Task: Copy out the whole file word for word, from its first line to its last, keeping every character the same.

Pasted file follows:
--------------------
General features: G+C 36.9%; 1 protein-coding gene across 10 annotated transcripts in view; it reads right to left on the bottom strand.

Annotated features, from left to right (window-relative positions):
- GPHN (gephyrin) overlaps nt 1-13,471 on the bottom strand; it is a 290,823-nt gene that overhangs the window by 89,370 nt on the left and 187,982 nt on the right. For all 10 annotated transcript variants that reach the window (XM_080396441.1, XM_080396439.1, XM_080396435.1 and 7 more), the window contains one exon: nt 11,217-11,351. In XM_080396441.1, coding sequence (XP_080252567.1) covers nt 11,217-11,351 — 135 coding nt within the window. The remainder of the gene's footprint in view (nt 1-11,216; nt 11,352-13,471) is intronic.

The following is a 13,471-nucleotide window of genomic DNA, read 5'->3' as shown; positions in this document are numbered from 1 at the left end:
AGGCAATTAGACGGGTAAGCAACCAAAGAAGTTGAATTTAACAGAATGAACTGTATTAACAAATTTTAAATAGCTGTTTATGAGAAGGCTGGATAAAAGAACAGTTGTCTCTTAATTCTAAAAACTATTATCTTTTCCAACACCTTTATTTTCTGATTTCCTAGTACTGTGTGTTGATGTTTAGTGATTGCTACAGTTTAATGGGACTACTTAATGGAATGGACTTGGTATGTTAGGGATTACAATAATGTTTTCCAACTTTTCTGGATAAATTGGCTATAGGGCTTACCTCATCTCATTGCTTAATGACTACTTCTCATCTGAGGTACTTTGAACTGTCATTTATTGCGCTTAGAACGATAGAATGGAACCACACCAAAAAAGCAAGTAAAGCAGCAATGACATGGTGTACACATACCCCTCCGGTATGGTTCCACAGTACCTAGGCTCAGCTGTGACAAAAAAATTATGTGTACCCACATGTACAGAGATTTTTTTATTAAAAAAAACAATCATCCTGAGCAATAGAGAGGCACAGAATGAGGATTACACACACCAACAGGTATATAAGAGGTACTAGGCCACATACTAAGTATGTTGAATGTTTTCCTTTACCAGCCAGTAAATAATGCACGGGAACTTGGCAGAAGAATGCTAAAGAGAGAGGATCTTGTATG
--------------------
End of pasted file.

General features: G+C 36.9%; 1 protein-coding gene across 10 annotated transcripts in view; it reads right to left on the bottom strand.

Annotated features, from left to right (window-relative positions):
- GPHN (gephyrin) overlaps nt 1-13,471 on the bottom strand; it is a 290,823-nt gene that overhangs the window by 89,370 nt on the left and 187,982 nt on the right. For all 10 annotated transcript variants that reach the window (XM_080396441.1, XM_080396439.1, XM_080396435.1 and 7 more), the window contains one exon: nt 11,217-11,351. In XM_080396441.1, coding sequence (XP_080252567.1) covers nt 11,217-11,351 — 135 coding nt within the window. The remainder of the gene's footprint in view (nt 1-11,216; nt 11,352-13,471) is intronic.

The following is a 13,471-nucleotide window of genomic DNA, read 5'->3' as shown; positions in this document are numbered from 1 at the left end:
AGGCAATTAGACGGGTAAGCAACCAAAGAAGTTGAATTTAACAGAATGAACTGTATTAACAAATTTTAAATAGCTGTTTATGAGAAGGCTGGATAAAAGAACAGTTGTCTCTTAATTCTAAAAACTATTATCTTTTCCAACACCTTTATTTTCTGATTTCCTAGTACTGTGTGTTGATGTTTAGTGATTGCTACAGTTTAATGGGACTACTTAATGGAATGGACTTGGTATGTTAGGGATTACAATAATGTTTTCCAACTTTTCTGGATAAATTGGCTATAGGGCTTACCTCATCTCATTGCTTAATGACTACTTCTCATCTGAGGTACTTTGAACTGTCATTTATTGCGCTTAGAACGATAGAATGGAACCACACCAAAAAAGCAAGTAAAGCAGCAATGACATGGTGTACACATACCCCTCCGGTATGGTTCCACAGTACCTAGGCTCAGCTGTGACAAAAAAATTATGTGTACCCACATGTACAGAGATTTTTTTATTAAAAAAAACAATCATCCTGAGCAATAGAGAGGCACAGAATGAGGATTACACACACCAACAGGTATATAAGAGGTACTAGGCCACATACTAAGTATGTTGAATGTTTTCCTTTACCAGCCAGTAAATAATGCACGGGAACTTGGCAGAAGAATGCTAAAGAGAGAGGATCTTGTATG